“Our wish is that every Ugandan benefits from the oil developments instead of individuals,” says Mr Bashir Twesigye, Chairperson for the Civil Society Coalition on Oil and Gas (CSCO).
While speaking at an engagement with the East African Crude Oil Pipeline (EACOP) stakeholders in Hoima city, Mr Twesigye said the sure way of realising harmonious and equitable development of Uganda’s oil resource is ensuring that the Project Affected Persons (PAPs) are happy.
On the European Union (EU) Parliament position on the EACOP, he said for now he has no sound reason to justify the statement to completely stop the project.
“As we appreciate the achievements in the journey to develop Uganda’s oil resource since 2006, we insist that no single grievance raised by the project affected persons should be left unaddressed. We are not for the stop EACOP campaign and we support the project to continue,” he said.
Mr Twesigye who is also the Executive Director for Civic Response on Environment and Development (CRED), said impending grievances latest collected from some EACOP PAPs include failure to compensate for indigenous trees, missing items on assessment forms, claims of low land rates and delayed compensation.
Mr Sam Byarugaba, an EACOP PAP from Kikuuba village in Kiziramfumbi sub-county, Kikuube district, expressed dissatisfaction over valuation of his five-acre piece of land at Shs15m arguing that an acre of land currently goes for between Shs15-20m in the same area.
“I beg the government to revalue my land because it will be difficult for me to replace it,” he said.
Mr Benon Tusingwire, the Executive Director for Navigators of Development Association (NAVODA), called on the government to pay attention to land rates to ensure that the current and subsequent oil projects do not register a lot of grievances.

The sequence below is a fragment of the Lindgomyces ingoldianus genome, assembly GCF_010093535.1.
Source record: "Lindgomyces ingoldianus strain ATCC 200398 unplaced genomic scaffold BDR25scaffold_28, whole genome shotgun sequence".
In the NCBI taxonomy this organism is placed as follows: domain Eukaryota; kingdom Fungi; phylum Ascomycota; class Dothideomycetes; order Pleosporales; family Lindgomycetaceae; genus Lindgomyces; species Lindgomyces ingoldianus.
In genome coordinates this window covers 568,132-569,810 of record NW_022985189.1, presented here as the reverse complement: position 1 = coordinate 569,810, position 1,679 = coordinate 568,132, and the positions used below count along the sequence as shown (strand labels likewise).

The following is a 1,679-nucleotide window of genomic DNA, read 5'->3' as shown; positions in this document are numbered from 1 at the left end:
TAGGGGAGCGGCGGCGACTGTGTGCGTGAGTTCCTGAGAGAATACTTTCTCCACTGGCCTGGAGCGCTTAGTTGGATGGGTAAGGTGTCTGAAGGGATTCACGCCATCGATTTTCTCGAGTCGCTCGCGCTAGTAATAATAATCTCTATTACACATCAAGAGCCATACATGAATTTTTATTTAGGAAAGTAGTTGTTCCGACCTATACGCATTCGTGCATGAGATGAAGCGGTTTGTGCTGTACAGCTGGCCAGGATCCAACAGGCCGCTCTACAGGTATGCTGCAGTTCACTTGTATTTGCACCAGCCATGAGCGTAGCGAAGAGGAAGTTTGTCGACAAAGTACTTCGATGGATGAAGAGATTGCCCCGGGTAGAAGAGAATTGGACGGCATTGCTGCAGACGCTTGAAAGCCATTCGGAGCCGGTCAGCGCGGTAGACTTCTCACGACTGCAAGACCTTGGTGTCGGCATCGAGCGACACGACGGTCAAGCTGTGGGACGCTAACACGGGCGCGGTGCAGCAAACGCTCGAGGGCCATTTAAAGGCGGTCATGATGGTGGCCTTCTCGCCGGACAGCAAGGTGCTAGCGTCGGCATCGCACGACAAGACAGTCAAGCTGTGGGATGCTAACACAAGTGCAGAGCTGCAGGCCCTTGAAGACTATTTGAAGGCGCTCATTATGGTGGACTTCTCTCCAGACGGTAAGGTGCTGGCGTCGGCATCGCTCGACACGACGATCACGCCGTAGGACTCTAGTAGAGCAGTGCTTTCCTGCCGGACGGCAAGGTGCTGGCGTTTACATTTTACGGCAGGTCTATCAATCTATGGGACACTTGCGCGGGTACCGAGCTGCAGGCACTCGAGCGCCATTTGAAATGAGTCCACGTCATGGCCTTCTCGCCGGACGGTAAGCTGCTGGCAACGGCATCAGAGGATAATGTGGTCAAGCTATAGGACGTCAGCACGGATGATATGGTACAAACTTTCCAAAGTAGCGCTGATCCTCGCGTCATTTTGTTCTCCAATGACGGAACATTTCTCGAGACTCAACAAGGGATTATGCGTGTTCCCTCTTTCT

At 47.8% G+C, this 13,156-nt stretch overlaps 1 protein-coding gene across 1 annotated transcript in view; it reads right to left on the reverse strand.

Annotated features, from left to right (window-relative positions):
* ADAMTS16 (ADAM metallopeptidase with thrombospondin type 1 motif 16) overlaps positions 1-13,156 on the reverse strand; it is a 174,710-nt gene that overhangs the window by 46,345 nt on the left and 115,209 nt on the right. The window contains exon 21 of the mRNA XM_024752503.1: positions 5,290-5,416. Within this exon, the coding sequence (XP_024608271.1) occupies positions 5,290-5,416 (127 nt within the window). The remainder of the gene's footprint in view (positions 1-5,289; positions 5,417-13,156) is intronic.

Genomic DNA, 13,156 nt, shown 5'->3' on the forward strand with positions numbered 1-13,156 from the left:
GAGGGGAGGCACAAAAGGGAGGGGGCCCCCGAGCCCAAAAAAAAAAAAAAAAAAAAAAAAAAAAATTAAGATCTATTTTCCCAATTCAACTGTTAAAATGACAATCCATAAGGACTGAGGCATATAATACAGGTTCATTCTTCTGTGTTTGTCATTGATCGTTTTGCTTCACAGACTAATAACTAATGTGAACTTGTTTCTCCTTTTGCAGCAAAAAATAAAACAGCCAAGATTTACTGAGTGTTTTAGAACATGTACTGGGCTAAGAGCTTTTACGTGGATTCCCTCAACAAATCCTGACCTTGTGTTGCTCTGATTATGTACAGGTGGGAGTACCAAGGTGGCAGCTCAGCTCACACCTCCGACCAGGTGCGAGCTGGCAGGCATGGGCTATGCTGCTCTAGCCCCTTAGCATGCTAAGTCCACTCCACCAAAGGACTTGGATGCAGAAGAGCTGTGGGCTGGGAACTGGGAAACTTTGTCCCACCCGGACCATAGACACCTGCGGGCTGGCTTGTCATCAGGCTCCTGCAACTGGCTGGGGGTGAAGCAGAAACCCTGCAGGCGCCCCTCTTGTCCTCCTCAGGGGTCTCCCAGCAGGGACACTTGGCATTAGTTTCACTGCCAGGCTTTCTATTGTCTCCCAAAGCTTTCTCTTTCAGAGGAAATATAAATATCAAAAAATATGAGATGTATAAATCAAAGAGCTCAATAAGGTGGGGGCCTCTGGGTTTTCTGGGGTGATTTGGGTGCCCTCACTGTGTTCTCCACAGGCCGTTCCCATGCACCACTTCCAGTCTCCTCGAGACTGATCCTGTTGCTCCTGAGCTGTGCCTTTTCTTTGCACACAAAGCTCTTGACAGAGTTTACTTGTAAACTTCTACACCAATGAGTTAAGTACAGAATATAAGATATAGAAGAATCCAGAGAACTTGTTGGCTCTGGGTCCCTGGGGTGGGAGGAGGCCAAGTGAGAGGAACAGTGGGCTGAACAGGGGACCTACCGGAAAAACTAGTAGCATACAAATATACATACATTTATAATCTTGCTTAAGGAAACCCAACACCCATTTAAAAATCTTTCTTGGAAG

Mr Michael Mudasi, the Grievance Administrator at EACOP, said the project grievance handling mechanism has registered tremendous success with 706 of 801 grievances resolved so far across the entire project scope.
“Those are the grievances registered since 2018. We have only 95 grievances remaining,” he said.
Singling out Hoima district, Mr Mudhasi said EACOP has settled 58 of the 60 grievances registered adding that even the remaining two are due to internal family disputes among the PAPs. He said the handled grievances included those on land and crop rates and missing items.
He, however, said all along the project faced a challenge of over expectations among some PAPs but in actual sense they have worked tirelessly to address inescapable grievances.
Land rates are set depending on the location of the area and the prevailing market price.
Mr Fred Bazarrabusa, the Community Relations Coordinator at EACOP, said the grievance handling window will remain open until all of them are resolved and compensation is paid before land acquisition.
“Nobody would leave someone’s property unvalued or let it miss on the assessment form deliberately because there is no individual gain from it. Some of those grievances rise out of human errors. Delays in grievance handling depend on the nature of the grievance and how a grievance in Kikuube relates with that of Kyotera. We may delay setting up a team that will handle it comprehensively,” he said.
Mr Bazarrabusa said that despite different challenges including the COVID-19 pandemic that disrupted their activities in 2020 and 2021 as of September 23, 2022, the project key stakeholders had covered 60% compensation of the EACOP PAPs.
According to him, the PAPs compensated so far are very happy with the project since they also got their 15% compensation uplift.